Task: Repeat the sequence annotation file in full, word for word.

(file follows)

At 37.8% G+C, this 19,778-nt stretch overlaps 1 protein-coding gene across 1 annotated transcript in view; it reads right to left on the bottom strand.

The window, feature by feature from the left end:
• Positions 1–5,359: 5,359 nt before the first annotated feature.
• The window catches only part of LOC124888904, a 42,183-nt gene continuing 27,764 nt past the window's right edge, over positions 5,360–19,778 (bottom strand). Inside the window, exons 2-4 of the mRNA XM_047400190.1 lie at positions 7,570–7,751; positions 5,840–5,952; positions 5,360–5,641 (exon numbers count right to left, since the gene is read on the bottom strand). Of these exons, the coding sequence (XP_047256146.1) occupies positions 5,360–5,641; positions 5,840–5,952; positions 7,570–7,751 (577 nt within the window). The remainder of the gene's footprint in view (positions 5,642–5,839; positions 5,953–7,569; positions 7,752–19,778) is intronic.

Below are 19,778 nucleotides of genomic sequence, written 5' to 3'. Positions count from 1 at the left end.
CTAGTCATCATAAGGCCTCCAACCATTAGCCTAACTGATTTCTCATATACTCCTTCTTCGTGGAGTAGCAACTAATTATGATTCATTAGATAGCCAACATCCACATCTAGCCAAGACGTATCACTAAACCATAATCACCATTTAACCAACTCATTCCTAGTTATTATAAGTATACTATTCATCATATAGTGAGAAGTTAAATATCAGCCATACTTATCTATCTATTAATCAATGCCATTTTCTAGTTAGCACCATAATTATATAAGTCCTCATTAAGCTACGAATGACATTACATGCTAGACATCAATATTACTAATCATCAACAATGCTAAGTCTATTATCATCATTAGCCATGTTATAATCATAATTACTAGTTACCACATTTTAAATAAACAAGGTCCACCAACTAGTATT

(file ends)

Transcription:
At 37.8% G+C, this 19,778-nt stretch overlaps 1 protein-coding gene across 1 annotated transcript in view; it reads right to left on the bottom strand.

The window, feature by feature from the left end:
• Positions 1–5,359: 5,359 nt before the first annotated feature.
• The window catches only part of LOC124888904, a 42,183-nt gene continuing 27,764 nt past the window's right edge, over positions 5,360–19,778 (bottom strand). Inside the window, exons 2-4 of the mRNA XM_047400190.1 lie at positions 7,570–7,751; positions 5,840–5,952; positions 5,360–5,641 (exon numbers count right to left, since the gene is read on the bottom strand). Of these exons, the coding sequence (XP_047256146.1) occupies positions 5,360–5,641; positions 5,840–5,952; positions 7,570–7,751 (577 nt within the window). The remainder of the gene's footprint in view (positions 5,642–5,839; positions 5,953–7,569; positions 7,752–19,778) is intronic.

Below are 19,778 nucleotides of genomic sequence, written 5' to 3'. Positions count from 1 at the left end.
CTAGTCATCATAAGGCCTCCAACCATTAGCCTAACTGATTTCTCATATACTCCTTCTTCGTGGAGTAGCAACTAATTATGATTCATTAGATAGCCAACATCCACATCTAGCCAAGACGTATCACTAAACCATAATCACCATTTAACCAACTCATTCCTAGTTATTATAAGTATACTATTCATCATATAGTGAGAAGTTAAATATCAGCCATACTTATCTATCTATTAATCAATGCCATTTTCTAGTTAGCACCATAATTATATAAGTCCTCATTAAGCTACGAATGACATTACATGCTAGACATCAATATTACTAATCATCAACAATGCTAAGTCTATTATCATCATTAGCCATGTTATAATCATAATTACTAGTTACCACATTTTAAATAAACAAGGTCCACCAACTAGTATT